Who Helps Consumers? | The press


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Consumers are literally being attacked by price increases everywhere right now, including in the grocery store.

Sylvain Charlebois

Sylvain Charlebois
Senior Director, Agri-Food Analytical Sciences Laboratory, Dalhousie University, Special Collaboration

Groceries are selling for more due to global economic factors, but Ottawa is certainly not helping the cause. In the grocery store, Canadians are discouraged by the general rise in food prices. Supply chains, the invasion of Ukraine make life harder, but so does Ottawa.

Posted at 11:51 am

Consumers are literally being attacked by price increases everywhere right now, including in the grocery store.

We just learned that food inflation in Canada hit a record high of 9.7% in May. Everyone notices high food prices and no area of ​​the grocery store is an exception. A global phenomenon is hitting Canada and food prices aren’t going down any time soon. Commodity production shortages are set to hit across the world in the fall, which could push global prices even higher. Supply chain issues coupled with a new cycle of inflation fueled by the Ukraine conflict will impact the food industry’s ability to stock shelves.

The change is so incredibly severe that many suppliers are unable to agree with grocers on prices, prompting them to shut down operations, as Frito Lay and Loblaw did earlier this year.

Despite this instability, some policies in Canada only make the situation worse. The Canadian Dairy Commission (CCL), a Crown company, felt a second milk price hike was necessary to compensate milk producers. Earlier in the week we learned that the price of milk on the farm is set to rise another 2.5% after a record 8.4% rise last February. The increase granted over the winter was so significant that most milk alternatives are now priced at a price similar to, or even lower than, milk. This time, Dairy Farmers of Canada (DFC), one of the country’s most powerful lobbies, called for another mid-year hike due to “extraordinary circumstances” without disclosing details to the public. Typically, the CDC says its calculations come from an extensive survey of at least 200 farms, about which we know little. For this cycle, we still don’t know where the data is coming from.

To make matters worse, the board’s decision to raise the milk price was made by a federal agency that has been working without its full board on the board for months. The board has only two members, both of whom are closely linked to the dairy industry. Conflicts of interest in the dairy sector are commonplace at the Commission, in politics and even in academia. Many teachers at Canadian universities are not just researchers, but are essentially supporters of their funding bodies, which represent the dairy industry.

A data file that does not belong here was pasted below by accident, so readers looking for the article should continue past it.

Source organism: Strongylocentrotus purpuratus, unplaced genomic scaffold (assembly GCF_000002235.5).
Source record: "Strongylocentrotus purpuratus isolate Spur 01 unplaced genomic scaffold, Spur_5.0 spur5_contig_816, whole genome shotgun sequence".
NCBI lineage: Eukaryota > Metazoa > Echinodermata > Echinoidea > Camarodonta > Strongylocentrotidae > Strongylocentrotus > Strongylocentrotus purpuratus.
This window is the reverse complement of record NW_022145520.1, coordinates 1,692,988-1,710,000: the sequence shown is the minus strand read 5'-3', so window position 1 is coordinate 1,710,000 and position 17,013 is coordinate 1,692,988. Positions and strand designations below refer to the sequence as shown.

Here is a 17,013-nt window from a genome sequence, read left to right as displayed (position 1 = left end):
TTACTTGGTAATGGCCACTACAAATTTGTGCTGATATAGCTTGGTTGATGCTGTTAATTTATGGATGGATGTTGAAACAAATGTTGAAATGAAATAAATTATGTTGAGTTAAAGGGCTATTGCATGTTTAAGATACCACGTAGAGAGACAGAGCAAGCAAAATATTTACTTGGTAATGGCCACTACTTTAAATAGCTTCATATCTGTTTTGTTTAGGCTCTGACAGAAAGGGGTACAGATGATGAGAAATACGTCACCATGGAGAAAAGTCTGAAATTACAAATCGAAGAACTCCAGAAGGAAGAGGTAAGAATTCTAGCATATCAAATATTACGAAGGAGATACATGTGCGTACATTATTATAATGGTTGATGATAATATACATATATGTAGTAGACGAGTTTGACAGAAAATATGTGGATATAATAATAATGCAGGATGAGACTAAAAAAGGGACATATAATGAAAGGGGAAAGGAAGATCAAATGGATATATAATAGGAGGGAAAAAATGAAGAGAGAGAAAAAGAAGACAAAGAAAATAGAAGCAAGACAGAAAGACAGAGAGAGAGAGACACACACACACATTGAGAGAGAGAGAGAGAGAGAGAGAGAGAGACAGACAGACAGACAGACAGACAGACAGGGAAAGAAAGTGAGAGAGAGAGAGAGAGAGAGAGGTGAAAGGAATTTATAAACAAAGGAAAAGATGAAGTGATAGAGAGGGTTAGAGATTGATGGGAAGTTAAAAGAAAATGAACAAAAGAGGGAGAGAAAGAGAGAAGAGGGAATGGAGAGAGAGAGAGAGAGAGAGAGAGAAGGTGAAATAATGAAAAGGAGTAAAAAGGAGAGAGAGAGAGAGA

The power and influence of dairy councils is beyond imagination. If only Canadians knew! The fact that the Dairy Farmers of Canada and the Canadian Dairy Commission are one is deeply disturbing. Canadian consumers cannot, and never will, be properly heard until this morally corrupt system ends.

More Canadians would understand that dairy farmers face higher production costs if only the board were transparent. These increases will encourage consumers to avoid more expensive dairy products and thus lead to the disappearance of several dairy farms.

Ottawa is also proposing new labeling rules for saturated fat, sodium and sugar. Health Canada has long awaited a front-of-package labeling requirement to better identify healthy foods. But the new policy also targets a single-ingredient product that many Canadians enjoy, ground beef. Ground beef and ground pork are among the most affordable sources of animal protein that we have today. As we are informed, only extra-lean minced meat is exempt for the time being. If this goes as planned, grocers will stop offering cheaper ground beef, making the meat counter even more expensive.

Ottawa is probably becoming consumers’ worst enemy right now. He needs to think about some of his ill-timed strategies that will drive food prices even higher. The so-called inflation plan introduced by Minister Freeland last week will do little for Canadians in the grocery store. Many were hoping for tax breaks, as many countries have been doing in recent months. But Freeland decided to make a “microwave” announcement to essentially “warm up” some programs that already existed.

Recently, the Secretary General of NATO said that the war in Ukraine could last for years. With that finding, unfortunate as it is, Ottawa needs to focus on our agricultural production here at home for the foreseeable future. Farmers need help with their inputs to prepare for the coming fall, winter and spring. Ottawa is also set to become one of the most influential trade advocates in the world and prevent other countries from succumbing to protectionism, the current worst-case scenario.

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